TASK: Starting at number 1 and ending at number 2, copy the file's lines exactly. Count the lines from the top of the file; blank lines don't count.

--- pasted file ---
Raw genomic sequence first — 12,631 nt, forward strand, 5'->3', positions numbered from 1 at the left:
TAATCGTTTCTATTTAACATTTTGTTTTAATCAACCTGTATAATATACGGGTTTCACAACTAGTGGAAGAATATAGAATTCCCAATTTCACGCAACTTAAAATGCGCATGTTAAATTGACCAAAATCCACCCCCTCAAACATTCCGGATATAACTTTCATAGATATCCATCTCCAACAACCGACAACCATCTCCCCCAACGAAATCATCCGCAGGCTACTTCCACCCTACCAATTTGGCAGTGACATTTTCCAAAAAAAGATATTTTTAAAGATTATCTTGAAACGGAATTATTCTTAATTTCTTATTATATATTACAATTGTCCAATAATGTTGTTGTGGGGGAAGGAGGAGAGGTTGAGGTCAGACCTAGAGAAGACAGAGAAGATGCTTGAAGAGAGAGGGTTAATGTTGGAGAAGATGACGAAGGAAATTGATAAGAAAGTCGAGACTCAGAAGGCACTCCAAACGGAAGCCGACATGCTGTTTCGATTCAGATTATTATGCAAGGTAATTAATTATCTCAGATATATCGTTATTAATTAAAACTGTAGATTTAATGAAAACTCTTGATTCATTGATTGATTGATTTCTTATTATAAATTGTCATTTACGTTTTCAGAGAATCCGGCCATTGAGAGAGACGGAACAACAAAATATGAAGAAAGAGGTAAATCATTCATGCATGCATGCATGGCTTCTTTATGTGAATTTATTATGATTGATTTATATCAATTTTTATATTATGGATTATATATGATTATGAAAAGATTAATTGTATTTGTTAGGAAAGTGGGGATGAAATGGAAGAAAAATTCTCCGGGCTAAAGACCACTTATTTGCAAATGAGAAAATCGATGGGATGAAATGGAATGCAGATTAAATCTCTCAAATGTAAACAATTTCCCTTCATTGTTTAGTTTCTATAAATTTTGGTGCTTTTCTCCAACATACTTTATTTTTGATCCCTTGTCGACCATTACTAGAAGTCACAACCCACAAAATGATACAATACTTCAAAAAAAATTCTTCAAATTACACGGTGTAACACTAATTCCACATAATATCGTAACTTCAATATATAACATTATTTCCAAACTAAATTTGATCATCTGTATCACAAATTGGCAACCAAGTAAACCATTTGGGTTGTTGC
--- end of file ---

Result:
Raw genomic sequence first — 12,631 nt, forward strand, 5'->3', positions numbered from 1 at the left:
TAATCGTTTCTATTTAACATTTTGTTTTAATCAACCTGTATAATATACGGGTTTCACAACTAGTGGAAGAATATAGAATTCCCAATTTCACGCAACTTAAAATGCGCATGTTAAATTGACCAAAATCCACCCCCTCAAACATTCCGGATATAACTTTCATAGATATCCATCTCCAACAACCGACAACCATCTCCCCCAACGAAATCATCCGCAGGCTACTTCCACCCTACCAATTTGGCAGTGACATTTTCCAAAAAAAGATATTTTTAAAGATTATCTTGAAACGGAATTATTCTTAATTTCTTATTATATATTACAATTGTCCAATAATGTTGTTGTGGGGGAAGGAGGAGAGGTTGAGGTCAGACCTAGAGAAGACAGAGAAGATGCTTGAAGAGAGAGGGTTAATGTTGGAGAAGATGACGAAGGAAATTGATAAGAAAGTCGAGACTCAGAAGGCACTCCAAACGGAAGCCGACATGCTGTTTCGATTCAGATTATTATGCAAGGTAATTAATTATCTCAGATATATCGTTATTAATTAAAACTGTAGATTTAATGAAAACTCTTGATTCATTGATTGATTGATTTCTTATTATAAATTGTCATTTACGTTTTCAGAGAATCCGGCCATTGAGAGAGACGGAACAACAAAATATGAAGAAAGAGGTAAATCATTCATGCATGCATGCATGGCTTCTTTATGTGAATTTATTATGATTGATTTATATCAATTTTTATATTATGGATTATATATGATTATGAAAAGATTAATTGTATTTGTTAGGAAAGTGGGGATGAAATGGAAGAAAAATTCTCCGGGCTAAAGACCACTTATTTGCAAATGAGAAAATCGATGGGATGAAATGGAATGCAGATTAAATCTCTCAAATGTAAACAATTTCCCTTCATTGTTTAGTTTCTATAAATTTTGGTGCTTTTCTCCAACATACTTTATTTTTGATCCCTTGTCGACCATTACTAGAAGTCACAACCCACAAAATGATACAATACTTCAAAAAAAATTCTTCAAATTACACGGTGTAACACTAATTCCACATAATATCGTAACTTCAATATATAACATTATTTCCAAACTAAATTTGATCATCTGTATCACAAATTGGCAACCAAGTAAACCATTTGGGTTGTTGC